Location: Arizona, United States
Challenges:Challenges with solid food intake from initial introduction to solid foods. This continued to manifest as he grew older, from struggling to even eat solids until almost 3, to being very limited in his variety of foods that he would ultimately eat.
Formal PFD Diagnosis: Yes
Age of Formal PFD Diagnosis: 6 years old - Easton was the first person to be diagnosed with PFD in the United States
Type of Insurance: Aetna
Percent of monthly budget that goes to feeding difficulties: small percentage at this point - but it started out being very significant given the limited options Easton would eat.
Does insurance cover any / all medical costs? Some - one of his daily supplements is covered
Our journey at first was a constant stream of doctors, procedures, and feeding therapists. Over the course of a couple years, we had been pushed out of multiple clinics or hospitals who told us Easton was unable to be helped, and needed more extensive services than they could provide. At no point in our initial journey was he ever diagnosed with anything helpful. We were told it was dysphagia, or even sensory processing disorder, neither of which fit. It led to continued pushing, led my me, the mom, to continue to advocate for my child. If I had not pushed, there is no doubt Easton would likely still be fed via liquid supplements. Had we been given a diagnosis of PFD at age 1, or even age 2, it would have validated our struggle, and confirmed for us that our child did in fact have critical needs. A formal diagnosis of PFD would likely have led to increased access to services, and less of a struggle with insurances on a regular basis.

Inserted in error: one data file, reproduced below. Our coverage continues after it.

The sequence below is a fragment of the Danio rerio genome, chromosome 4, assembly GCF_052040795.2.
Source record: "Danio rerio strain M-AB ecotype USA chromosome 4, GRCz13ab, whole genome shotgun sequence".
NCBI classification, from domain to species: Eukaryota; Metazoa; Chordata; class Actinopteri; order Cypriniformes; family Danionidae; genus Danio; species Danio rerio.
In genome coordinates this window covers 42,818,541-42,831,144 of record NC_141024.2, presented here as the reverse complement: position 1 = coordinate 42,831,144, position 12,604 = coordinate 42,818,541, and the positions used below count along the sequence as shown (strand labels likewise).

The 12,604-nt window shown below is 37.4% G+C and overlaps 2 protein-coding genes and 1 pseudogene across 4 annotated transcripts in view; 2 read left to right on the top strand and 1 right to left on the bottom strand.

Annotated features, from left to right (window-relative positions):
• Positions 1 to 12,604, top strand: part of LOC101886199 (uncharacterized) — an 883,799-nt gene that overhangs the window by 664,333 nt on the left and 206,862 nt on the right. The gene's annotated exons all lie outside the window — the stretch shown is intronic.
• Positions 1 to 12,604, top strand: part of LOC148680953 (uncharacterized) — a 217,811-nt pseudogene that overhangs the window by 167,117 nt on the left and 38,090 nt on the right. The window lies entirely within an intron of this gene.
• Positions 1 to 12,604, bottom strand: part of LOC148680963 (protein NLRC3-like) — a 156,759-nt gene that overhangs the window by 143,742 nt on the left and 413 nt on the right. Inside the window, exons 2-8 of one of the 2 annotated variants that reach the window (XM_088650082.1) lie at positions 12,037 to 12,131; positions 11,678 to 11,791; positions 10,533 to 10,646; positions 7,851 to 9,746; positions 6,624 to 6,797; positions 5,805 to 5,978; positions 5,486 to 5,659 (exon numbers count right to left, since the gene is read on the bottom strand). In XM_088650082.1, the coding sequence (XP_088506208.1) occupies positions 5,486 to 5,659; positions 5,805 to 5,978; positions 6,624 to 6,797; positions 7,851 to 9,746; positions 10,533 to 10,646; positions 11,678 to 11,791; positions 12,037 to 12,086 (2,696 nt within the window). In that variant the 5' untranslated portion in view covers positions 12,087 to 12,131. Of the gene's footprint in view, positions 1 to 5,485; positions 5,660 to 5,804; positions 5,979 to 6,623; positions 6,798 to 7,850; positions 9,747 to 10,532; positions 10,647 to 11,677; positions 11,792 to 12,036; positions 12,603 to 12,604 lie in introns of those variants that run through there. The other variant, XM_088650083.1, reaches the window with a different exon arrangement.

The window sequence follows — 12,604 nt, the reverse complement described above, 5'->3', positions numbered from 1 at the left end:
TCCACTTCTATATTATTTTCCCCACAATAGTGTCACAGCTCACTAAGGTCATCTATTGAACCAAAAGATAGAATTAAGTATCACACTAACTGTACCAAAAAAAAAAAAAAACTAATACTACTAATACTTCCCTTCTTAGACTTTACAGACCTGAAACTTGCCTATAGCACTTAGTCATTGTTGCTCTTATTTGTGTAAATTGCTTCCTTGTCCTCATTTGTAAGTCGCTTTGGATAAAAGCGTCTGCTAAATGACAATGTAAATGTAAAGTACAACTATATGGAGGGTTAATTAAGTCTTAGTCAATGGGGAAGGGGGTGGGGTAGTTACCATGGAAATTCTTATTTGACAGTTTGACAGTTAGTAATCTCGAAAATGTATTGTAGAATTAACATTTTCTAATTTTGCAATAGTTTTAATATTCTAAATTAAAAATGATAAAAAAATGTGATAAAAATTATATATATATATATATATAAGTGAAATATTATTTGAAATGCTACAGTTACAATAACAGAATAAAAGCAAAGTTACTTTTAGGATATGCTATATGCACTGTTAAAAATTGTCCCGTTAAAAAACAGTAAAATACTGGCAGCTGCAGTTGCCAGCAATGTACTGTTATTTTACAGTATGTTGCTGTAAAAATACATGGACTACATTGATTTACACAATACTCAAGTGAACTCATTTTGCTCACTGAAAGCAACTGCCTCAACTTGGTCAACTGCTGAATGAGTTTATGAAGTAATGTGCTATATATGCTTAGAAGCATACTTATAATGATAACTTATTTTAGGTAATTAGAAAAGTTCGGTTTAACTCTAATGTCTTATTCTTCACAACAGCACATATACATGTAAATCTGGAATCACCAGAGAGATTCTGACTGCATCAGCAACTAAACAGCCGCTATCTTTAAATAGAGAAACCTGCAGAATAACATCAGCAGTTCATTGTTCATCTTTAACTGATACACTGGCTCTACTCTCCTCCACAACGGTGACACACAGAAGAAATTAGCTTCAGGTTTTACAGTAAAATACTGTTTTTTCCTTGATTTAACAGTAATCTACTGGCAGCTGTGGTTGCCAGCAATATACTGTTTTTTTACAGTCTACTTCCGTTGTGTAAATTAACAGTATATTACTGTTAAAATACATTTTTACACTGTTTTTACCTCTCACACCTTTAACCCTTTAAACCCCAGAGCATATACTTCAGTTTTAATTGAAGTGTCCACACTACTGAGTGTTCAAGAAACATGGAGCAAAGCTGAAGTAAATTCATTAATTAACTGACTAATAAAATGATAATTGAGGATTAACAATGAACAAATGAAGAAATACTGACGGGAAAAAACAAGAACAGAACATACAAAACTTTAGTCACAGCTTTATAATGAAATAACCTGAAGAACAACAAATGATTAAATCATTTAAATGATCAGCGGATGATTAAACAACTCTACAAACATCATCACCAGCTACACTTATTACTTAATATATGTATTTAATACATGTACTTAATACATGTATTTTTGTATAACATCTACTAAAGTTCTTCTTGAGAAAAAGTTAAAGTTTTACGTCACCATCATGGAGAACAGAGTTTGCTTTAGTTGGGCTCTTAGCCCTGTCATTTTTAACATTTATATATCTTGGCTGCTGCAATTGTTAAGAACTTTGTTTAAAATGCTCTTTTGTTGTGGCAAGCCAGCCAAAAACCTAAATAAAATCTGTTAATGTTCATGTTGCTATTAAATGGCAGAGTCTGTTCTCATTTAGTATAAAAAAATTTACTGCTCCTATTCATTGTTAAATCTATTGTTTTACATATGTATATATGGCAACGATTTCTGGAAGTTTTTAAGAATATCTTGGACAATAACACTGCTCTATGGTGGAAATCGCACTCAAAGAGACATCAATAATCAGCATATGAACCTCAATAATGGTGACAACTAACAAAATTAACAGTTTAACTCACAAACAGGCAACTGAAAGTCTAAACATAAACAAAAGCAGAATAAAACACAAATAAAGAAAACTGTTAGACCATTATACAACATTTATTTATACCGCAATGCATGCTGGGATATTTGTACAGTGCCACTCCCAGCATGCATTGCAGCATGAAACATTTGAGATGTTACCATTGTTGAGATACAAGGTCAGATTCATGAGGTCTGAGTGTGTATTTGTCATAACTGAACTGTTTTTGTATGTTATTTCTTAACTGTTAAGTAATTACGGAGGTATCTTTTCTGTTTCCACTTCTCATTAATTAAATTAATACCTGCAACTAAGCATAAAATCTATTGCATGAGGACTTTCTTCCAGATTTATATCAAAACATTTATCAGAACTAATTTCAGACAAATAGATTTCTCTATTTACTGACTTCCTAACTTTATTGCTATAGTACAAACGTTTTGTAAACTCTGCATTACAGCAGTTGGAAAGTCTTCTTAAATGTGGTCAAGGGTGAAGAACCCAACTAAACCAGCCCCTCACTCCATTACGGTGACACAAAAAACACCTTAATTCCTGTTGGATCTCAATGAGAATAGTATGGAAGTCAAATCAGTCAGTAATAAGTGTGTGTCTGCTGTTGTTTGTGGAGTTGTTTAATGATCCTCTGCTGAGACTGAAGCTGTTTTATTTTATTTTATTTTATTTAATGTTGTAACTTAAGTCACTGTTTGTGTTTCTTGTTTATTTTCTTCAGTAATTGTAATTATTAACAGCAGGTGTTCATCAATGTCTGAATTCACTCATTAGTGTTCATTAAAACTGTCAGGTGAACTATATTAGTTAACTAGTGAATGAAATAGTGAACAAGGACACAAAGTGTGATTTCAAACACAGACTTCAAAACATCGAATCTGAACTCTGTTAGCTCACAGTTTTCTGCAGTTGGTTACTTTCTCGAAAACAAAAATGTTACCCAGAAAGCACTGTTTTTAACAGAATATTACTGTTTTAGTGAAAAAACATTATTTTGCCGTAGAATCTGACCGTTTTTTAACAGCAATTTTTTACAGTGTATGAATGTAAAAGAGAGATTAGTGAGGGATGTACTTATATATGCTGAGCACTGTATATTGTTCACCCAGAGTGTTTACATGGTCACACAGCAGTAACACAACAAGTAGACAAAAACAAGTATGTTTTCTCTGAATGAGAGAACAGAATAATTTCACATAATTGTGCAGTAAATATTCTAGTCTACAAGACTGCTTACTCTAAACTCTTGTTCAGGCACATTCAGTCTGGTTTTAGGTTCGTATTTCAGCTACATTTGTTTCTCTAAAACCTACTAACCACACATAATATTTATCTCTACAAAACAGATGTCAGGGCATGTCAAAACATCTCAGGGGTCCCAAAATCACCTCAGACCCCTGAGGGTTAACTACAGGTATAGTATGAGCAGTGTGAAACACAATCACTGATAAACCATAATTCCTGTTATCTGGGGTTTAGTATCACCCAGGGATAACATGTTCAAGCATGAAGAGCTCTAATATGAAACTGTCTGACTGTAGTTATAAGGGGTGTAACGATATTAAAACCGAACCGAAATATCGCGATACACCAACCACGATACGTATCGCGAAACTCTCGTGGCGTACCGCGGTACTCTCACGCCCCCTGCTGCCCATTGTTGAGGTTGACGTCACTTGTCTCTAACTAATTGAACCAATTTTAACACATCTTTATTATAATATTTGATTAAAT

What having coverage could mean
Validation. So often, that is what families want. There were many times I hoped a procedure would find something - not because I hoped something would be found to be "wrong" with my child, but rather because it would have given an answer that we needed. There is a liberation that comes from being validated, and with feeding specifically being such a forgotten/unspoken battle, a PFD diagnosis would have provided that.